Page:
Greetings, and welcome back to Horror Business. We have one awesome episode in store for you guys because we’re talking 1982’s The New York Ripper and 1996’s Scream and we’re joined by Butcher of the powerviolence-esque band Griphook!

First off thank you to the fine folks over at Lehigh Valley Apparel Creations, the premiere screen-printing company of the Lehigh Valley. Chris Reject and his merry band of miscreants are ready to work with you to bring to life your vision of a t-shirt for your business, band, project, or whatever else it is you need represented by a shirt, sweater, pin, or coozy. Head on over to to check them out. Thank you also to Essex Coffee Roasters, our newest sponsor. Head to to check out their fine assortment of coffee and enter CINEPUNX in the promo code for ten percent off your order! And as always thank you to our Patreon subscribers. Your support means the world to us and we are eternally thankful. If you would like to become a Patron, head to Thanks in advance!

We start by talking about some of the stuff involving horror recently. Butcher talks about revisiting A Nightmare On Elm St and continuing a rewatch of The X-Files, as well as finally seeing Dracula Sucks! Liam talks about seeing the films Pandemonium and Attachment, as well as the HBO series The Last Of Us. Justin talks about watching the film Holes In The Sky on Tubi.

            We start with The New York Ripper. Justin begins by talking about how badly shaken he was by the fact that the killer spoke in an angry Donald Duck voice. Butcher talks about seeing this movie for the first time as a teenager, and how a person’s opinion of it is a barometer of taste for him.

Justin talks about how for a Fulci film this film is surprisingly restrained. Liam talks about how this film might have Fulci’s best visual work, and how even though it’s entirely free of any supernatural elements it still maintains a nightmarish atmosphere. We discuss the films violent treatment of women, and how this may have been Fulci’s attempt at criticizing men for how they treat women.

We talk about the shockingly sad ending and how it’s even grimmer than many of his other endings. We dissect the concept of the film as either a giallo or a traditional slasher, with the consensus being it’s a traditional slasher with elements of giallo as opposed to a straight up giallo.

We discuss the films usage of red herrings and how it was somewhat of a bold choice in giving a rather obvious hint as to who the killer is very early on.

We talk about some of the scenes that were upsetting the most to us. We discuss the film’s version of New York City and how that version has been lost to consumerism.

            Up next is Scream. We talk about how unlike most other “meta” horror films, this film succeeds at being a horror film about horror films. Butcher talks about seeing the film as a child on accident and then seeing Scream 4 in high school and how the franchise is one of his favorites.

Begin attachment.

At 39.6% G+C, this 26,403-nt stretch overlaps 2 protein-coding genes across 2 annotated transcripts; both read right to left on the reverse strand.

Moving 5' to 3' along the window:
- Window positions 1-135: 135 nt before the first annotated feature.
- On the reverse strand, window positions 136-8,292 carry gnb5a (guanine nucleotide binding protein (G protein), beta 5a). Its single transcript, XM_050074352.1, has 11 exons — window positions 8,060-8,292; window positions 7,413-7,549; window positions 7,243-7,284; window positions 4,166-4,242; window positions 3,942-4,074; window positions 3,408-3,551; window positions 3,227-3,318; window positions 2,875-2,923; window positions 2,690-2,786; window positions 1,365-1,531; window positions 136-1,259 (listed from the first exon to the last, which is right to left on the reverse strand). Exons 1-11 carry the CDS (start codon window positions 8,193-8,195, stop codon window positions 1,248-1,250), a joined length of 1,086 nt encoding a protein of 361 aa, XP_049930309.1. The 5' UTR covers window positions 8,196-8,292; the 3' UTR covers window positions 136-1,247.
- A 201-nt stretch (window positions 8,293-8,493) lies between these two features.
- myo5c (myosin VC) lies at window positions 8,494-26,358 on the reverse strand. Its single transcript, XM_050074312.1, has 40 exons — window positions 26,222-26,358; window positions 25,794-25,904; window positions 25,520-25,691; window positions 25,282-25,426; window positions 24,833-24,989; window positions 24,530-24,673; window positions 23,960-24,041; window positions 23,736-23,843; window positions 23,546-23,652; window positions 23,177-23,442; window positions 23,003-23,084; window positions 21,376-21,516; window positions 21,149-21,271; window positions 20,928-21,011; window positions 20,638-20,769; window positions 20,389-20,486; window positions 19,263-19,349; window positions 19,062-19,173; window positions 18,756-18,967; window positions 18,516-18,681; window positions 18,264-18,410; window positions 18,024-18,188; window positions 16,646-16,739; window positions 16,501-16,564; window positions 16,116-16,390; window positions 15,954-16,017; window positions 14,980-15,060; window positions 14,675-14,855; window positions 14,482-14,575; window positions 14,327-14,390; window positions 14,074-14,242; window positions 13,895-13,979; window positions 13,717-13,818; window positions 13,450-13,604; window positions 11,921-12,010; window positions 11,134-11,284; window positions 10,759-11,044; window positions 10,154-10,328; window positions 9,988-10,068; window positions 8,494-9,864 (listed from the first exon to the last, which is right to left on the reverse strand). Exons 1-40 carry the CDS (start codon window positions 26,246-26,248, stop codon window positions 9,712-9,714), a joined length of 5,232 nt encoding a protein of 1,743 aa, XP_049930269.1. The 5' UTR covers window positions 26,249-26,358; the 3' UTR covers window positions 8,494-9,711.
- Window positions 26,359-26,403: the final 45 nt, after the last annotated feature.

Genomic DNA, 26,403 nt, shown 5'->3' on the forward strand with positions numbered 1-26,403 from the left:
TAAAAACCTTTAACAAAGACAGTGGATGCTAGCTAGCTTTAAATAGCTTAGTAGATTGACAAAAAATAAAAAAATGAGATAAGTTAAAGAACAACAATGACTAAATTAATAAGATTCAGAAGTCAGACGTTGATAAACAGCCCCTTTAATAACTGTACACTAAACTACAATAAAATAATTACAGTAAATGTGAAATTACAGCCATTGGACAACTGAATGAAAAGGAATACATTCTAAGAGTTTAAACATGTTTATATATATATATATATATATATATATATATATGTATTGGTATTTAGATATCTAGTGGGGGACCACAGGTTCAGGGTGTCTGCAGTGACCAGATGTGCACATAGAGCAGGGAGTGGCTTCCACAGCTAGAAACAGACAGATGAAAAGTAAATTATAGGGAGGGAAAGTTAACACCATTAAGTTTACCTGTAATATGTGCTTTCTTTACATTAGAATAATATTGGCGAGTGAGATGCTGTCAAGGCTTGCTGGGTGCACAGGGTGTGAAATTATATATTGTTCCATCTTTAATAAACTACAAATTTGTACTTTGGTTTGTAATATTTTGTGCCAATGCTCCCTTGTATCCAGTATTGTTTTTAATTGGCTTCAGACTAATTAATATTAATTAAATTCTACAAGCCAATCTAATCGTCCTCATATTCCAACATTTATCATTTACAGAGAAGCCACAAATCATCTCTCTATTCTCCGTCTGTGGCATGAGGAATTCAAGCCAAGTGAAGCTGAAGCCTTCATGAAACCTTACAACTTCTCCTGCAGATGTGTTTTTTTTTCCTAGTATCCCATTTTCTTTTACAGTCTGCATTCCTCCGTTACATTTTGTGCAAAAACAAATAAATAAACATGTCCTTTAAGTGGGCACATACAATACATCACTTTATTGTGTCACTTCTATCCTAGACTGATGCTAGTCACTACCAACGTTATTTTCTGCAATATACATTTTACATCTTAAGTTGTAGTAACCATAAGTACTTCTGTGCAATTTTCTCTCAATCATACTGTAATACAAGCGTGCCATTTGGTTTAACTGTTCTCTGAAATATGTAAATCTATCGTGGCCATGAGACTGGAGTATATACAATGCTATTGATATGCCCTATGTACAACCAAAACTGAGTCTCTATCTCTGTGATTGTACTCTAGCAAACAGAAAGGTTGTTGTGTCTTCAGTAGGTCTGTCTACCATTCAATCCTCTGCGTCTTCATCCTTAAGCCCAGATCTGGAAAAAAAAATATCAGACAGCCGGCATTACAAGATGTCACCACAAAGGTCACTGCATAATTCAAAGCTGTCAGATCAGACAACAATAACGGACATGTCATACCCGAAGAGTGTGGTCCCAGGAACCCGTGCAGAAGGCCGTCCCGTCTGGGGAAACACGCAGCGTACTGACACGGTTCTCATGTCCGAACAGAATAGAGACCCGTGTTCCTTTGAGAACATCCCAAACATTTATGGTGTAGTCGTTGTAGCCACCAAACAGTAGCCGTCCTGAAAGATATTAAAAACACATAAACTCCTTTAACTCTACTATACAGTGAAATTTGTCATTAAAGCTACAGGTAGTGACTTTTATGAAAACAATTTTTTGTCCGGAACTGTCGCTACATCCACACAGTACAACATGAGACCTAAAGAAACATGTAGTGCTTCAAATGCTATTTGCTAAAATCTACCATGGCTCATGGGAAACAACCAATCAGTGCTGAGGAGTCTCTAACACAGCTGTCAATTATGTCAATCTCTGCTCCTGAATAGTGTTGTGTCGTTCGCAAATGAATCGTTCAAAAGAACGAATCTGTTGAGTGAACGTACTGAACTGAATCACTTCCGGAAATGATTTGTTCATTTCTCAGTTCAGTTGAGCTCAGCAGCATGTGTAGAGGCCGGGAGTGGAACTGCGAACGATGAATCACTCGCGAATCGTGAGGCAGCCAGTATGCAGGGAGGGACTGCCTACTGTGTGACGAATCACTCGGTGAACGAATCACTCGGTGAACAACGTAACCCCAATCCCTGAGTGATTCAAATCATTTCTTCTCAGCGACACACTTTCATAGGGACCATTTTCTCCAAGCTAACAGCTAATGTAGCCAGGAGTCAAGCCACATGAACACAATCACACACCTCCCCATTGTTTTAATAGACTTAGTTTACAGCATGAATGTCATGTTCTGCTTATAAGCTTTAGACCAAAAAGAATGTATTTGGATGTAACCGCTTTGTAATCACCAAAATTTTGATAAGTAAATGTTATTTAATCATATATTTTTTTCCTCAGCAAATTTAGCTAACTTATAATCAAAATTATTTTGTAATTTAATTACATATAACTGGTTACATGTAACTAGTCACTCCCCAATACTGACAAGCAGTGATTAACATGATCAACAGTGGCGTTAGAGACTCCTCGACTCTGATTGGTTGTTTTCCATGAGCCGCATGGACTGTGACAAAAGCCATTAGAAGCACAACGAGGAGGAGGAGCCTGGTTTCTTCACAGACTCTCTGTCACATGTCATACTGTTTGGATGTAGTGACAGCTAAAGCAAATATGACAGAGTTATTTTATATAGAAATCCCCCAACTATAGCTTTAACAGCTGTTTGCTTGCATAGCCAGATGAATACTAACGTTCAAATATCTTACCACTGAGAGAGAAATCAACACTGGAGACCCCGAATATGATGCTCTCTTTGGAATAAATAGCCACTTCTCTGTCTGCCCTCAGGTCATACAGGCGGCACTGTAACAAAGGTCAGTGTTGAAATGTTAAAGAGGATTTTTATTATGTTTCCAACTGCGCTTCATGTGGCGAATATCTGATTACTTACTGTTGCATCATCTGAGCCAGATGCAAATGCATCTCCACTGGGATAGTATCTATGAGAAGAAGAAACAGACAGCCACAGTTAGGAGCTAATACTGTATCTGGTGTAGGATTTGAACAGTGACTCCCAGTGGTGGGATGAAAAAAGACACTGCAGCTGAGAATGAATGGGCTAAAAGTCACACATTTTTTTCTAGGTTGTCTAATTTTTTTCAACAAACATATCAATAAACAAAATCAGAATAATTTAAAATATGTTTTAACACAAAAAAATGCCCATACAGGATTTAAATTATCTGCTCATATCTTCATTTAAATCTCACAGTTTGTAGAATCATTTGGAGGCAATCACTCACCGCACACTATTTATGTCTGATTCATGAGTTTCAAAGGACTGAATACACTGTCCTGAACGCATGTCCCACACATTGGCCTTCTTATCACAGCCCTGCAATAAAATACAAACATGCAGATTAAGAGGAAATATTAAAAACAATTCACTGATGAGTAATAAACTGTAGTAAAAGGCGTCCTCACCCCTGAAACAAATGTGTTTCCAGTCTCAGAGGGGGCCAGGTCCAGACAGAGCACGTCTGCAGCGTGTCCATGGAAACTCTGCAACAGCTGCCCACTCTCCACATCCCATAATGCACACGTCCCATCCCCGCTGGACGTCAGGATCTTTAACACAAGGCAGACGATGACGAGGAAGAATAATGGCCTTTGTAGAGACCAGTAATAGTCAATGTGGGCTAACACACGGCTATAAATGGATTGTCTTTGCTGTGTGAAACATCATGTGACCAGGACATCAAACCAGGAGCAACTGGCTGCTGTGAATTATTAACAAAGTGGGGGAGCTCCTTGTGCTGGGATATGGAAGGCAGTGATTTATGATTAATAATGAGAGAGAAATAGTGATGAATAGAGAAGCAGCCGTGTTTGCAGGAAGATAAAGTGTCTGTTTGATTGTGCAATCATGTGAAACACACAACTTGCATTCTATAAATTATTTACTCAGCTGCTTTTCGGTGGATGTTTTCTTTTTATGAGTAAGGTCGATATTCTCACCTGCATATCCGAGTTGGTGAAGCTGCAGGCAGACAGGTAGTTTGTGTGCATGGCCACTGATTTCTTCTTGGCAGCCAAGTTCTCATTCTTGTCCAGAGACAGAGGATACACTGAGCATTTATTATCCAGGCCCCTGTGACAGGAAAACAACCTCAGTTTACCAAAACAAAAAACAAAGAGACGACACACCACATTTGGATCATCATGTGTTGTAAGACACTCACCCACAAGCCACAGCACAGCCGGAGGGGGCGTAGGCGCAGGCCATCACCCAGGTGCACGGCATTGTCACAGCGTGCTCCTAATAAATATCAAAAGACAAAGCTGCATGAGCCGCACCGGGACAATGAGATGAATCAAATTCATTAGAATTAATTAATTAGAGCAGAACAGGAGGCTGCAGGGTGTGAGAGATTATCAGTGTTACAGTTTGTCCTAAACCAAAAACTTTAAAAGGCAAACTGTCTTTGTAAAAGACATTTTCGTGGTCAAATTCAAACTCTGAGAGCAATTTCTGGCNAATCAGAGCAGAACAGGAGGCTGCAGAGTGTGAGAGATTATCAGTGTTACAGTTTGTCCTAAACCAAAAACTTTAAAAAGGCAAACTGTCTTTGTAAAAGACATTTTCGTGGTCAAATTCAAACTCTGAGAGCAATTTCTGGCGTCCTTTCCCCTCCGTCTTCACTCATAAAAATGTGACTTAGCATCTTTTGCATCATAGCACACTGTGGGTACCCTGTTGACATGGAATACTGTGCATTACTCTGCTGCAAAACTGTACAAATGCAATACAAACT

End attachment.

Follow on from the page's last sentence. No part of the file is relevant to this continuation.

We discuss how the film has existed far enough out for the source material that it is successfully self-referential, and how the film has since been ingratiated into American pop culture in a similar way that Jaws was.

Justin talks about how despite being a fan of slashers as a whole or even the Scream franchise he still understands and recognizes the impact the film had on the genre, and how even though he finds the film kind of grating at this point it’s not the films’ fault per se but more so the culture around the film.

We talk about how the film’s release was a “moment” in horror and how it was Wes Craven’s last great film. Justin talks about how the fact that it spawned a franchise is almost detrimental because it seemed to skewer the franchise machines that a lot of horror films had become.

We talk about how sometimes in the horror genre the “shitty cash ins” on movie trends and franchises can be surprisingly good. Liam talks about where he was as a horror fan when the first film dropped, and how the film made horror “cool” again. We discuss how most characters in the film who are largely insufferable is mostly due to “teenagers”.

First and foremost, thanks to Butcher for joining us. And as always thank you for listening and to everyone and anyone who donated on Patreon, checked this episode out, or shared a tweet/shared a post on FB/gave us love by recommending us to someone. We love you forever for listening and donating. Any questions, comments, suggestions for movies and guests, or if you yourself want to join us for a movie viewing or even an episode, can be sent to[email protected]. We would love to hear from you! Thanks always to Justin Miller, Jacob Roberts, Paul Sharkey, and Doug Tilley for their technical contributions and fliers, Mike Smaczylo for the shirts and fliers (you can check more of his work out at here), and also thanks to Josh Alvarez for the theme song, Chris, Brad, and LVAC for the support and buttons (check them out at and on Twitter), Essex Coffee Roasters ( and a HUGE thank you to anyone who retweeted us or shared something on Facebook that we posted. Follow us on Twitter and Instagram at @thehorrorbiz666, like us on Facebook at, check out our Spotify account at Cinepunx, and remember to rate, review, and subscribe to us on ITunes. In fact, if you write us a review, email us with your mailing address and we’ll send you some free pins and stickers!  Check for more info on some of our other podcasts, some ultra stylish Cinepunx related merchandise, and how you can donate to our Patreon. Until next time…thanks!